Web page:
So make sure you get decent SD cards (or any type of flash storage) from a reputable manufacturer. If a 1TB USB drive for £20 seems too good to be true, it probably is.


Minecraft Server Munin Plugin: Strange behaviour

I decided to use Munin to monitor the Minecraft Server but there is some strange behaviour:





As you can see, only the users plugin works! Strange, I will post the fix to this in the future once I figure out what’s going on!


Dodgy SD card: more testing

Having used the cheapo “Class 10” microSD card for a bit with the Raspberry Pi 2, I decided to flash the card with another image, using “Disks”, and got the following screenshot:


Firstly, 17GB is a bit of a dodgy number for a 16GB card, so something definitely isn’t right there. Also, for a “Class 10” card, 6MB/s makes me think it’s actually Class 6.

Strange, I will have to investigate further!


ownCloud update to 8.0.3 Web GUI errors fix!

I logged into ownCloud as usual and found that the normal ownCloud Desktop Client worked just fine, but I could no longer access the Web GUI. All I got was a blank screen with no errors shown or anything.

I looked in the ownCloud Apache log file (mine was /var/log/apache2/owncloud.log) and found that errors were being thrown:

[Wed May 13 16:01:58.139858 2015] [:error] [pid 7879] [client x.x.x.x:xxxxx] PHP Fatal error:  Class OCA\\Contacts\\Share\\Addressbook contains 1 abstract method and must therefore be declared abstract or implement the remaining methods (OCP\\Share_Backend::isShareTypeAllowed) in /var/www/owncloud/apps/contacts/lib/share/addressbook.php on line 130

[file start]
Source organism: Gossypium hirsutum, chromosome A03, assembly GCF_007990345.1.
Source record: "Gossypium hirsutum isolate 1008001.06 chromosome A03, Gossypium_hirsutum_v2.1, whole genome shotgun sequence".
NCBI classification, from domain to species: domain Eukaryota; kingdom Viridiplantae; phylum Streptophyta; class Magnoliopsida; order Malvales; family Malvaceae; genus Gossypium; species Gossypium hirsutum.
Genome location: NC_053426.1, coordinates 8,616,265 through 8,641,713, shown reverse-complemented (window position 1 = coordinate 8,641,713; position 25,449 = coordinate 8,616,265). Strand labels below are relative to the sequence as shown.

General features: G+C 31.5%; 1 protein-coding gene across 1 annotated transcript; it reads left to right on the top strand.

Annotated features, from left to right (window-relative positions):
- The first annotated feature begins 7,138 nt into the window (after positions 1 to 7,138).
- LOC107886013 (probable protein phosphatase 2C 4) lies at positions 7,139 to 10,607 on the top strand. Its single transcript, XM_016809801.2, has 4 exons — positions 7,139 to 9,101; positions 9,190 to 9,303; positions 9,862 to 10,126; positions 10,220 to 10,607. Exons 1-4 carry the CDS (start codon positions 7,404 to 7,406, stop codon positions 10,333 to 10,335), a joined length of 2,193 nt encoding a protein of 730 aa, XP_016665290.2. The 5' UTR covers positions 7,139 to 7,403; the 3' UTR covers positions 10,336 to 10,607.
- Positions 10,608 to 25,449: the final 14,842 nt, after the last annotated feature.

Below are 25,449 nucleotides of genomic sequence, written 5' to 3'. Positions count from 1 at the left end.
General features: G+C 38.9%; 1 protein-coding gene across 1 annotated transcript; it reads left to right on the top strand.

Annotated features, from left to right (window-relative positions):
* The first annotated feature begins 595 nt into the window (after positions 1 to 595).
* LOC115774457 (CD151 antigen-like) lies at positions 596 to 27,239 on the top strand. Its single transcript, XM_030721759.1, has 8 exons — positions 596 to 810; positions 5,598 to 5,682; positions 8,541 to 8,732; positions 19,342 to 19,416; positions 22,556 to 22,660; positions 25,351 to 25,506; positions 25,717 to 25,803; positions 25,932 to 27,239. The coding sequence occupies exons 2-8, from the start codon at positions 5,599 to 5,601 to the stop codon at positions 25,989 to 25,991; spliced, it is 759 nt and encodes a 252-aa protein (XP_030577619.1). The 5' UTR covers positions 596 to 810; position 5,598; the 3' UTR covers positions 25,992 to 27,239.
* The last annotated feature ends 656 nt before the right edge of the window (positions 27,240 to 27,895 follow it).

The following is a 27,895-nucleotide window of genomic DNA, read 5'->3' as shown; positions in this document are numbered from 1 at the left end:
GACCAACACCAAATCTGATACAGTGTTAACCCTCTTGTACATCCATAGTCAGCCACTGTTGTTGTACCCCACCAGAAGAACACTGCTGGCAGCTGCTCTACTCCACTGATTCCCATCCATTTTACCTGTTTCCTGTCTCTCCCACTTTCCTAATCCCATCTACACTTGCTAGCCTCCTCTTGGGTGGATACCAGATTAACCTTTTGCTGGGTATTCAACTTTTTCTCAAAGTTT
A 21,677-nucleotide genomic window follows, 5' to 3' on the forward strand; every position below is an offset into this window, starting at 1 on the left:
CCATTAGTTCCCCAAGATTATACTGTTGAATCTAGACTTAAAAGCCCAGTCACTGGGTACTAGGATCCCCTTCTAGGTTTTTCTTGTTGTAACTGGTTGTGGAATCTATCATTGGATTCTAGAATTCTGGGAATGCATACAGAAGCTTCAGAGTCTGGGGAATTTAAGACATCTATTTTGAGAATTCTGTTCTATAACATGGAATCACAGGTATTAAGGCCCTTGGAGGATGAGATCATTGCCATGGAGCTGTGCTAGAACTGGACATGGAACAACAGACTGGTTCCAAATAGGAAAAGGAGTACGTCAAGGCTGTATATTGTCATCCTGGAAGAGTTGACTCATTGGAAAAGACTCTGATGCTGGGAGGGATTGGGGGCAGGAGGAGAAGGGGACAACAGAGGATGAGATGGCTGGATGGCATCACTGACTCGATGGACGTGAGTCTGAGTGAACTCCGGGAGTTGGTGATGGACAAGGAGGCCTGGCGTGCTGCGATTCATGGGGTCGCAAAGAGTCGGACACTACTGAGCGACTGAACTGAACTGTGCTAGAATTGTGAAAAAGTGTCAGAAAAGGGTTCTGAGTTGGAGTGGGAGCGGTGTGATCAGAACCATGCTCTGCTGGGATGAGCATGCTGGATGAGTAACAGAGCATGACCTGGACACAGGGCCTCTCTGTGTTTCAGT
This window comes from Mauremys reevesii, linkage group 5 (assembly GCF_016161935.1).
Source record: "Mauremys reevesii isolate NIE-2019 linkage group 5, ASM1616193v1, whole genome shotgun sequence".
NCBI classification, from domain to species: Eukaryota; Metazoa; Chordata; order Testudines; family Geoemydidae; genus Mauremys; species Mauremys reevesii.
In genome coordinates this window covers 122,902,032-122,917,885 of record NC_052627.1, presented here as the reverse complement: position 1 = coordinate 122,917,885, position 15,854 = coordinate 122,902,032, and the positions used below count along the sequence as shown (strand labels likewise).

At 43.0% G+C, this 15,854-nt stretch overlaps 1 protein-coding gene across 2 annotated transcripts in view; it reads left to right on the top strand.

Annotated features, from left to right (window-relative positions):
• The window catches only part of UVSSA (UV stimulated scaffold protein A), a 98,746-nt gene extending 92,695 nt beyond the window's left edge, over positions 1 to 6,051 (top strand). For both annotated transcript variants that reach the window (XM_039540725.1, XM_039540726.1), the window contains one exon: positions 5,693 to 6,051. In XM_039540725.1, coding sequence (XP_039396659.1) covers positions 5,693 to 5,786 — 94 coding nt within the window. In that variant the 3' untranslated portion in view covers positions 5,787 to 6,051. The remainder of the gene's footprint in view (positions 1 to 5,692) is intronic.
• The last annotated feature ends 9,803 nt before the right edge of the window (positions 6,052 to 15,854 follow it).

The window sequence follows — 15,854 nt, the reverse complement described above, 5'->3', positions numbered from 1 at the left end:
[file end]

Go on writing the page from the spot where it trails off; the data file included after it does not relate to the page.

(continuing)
Weird. After some Googling I found that a lot of people had the same problem. It turns out its an error associated with the calender/contacts app, as I found here. You should disable these apps BEFORE you update to stop this from happening, but if you already updated, follow the steps below to get the Web GUI back:

  1. Open your mySQL database editor (I use Webmin) and edit the ownCloud database:
  2. Go into Edit table and select oc_appconfig.
  3. Press View Data at the bottom of the form.
  4. Select the rows containing Calender enabled and Contacts enabled and press Edit selected rows.
  5. Change the two configvalues to “no” and press Save.

That’s it! I got my Web GUI back!


Follow up: Munin now showing Apache activity with WordPress

I posted how to fix Munin reporting for Apache when WordPress is installed a while back, and some data has been logged now:


All sorted! I’ve even added a monitor widget to my home screen: